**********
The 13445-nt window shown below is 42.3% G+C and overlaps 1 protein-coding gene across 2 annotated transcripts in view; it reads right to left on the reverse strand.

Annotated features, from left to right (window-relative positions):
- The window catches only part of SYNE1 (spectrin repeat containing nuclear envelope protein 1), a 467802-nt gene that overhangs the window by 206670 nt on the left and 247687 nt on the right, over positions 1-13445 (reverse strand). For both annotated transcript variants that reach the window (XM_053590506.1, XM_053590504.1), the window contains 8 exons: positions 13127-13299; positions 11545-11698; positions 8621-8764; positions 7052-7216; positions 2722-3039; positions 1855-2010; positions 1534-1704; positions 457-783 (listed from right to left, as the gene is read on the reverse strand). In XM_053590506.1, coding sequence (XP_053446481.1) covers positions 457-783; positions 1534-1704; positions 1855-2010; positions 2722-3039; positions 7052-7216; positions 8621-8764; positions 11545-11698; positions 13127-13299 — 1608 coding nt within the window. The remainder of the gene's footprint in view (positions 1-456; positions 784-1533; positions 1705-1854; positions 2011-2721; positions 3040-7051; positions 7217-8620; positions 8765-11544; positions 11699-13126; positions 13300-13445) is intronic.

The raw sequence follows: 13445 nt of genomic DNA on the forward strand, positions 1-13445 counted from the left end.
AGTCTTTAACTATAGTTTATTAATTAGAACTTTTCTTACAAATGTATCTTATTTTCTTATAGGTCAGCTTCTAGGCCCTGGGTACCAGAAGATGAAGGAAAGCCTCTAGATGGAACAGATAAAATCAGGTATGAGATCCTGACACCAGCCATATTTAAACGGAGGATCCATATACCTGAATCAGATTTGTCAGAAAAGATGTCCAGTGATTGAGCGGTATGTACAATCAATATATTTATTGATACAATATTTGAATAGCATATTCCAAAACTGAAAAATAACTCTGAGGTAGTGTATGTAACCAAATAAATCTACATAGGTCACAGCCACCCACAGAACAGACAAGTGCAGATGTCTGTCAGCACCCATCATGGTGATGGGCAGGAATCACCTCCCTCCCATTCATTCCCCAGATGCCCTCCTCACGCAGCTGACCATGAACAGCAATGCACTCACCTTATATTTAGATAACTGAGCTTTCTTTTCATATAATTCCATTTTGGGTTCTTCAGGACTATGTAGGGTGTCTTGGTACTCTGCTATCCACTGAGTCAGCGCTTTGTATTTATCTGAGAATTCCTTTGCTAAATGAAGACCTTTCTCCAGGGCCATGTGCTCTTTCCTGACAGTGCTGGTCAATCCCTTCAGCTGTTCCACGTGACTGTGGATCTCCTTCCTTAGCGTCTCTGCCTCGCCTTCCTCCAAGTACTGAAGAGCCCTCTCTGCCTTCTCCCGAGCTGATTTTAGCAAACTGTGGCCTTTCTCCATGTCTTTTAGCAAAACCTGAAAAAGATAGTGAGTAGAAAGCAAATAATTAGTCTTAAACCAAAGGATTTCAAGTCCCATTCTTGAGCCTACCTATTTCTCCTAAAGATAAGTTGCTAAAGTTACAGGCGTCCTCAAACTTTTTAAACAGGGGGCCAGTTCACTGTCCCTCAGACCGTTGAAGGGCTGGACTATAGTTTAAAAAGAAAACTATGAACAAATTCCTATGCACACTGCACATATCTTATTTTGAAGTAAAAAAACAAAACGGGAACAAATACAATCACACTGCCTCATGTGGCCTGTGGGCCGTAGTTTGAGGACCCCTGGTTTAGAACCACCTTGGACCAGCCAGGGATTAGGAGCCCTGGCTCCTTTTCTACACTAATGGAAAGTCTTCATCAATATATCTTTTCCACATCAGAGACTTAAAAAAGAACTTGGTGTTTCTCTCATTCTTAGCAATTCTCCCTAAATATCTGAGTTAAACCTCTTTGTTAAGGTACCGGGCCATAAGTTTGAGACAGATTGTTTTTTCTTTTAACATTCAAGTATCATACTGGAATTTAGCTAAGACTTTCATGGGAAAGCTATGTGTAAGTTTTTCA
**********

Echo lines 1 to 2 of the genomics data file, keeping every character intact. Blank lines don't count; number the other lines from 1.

The 13445-nt window shown below is 42.3% G+C and overlaps 1 protein-coding gene across 2 annotated transcripts in view; it reads right to left on the reverse strand.

Annotated features, from left to right (window-relative positions):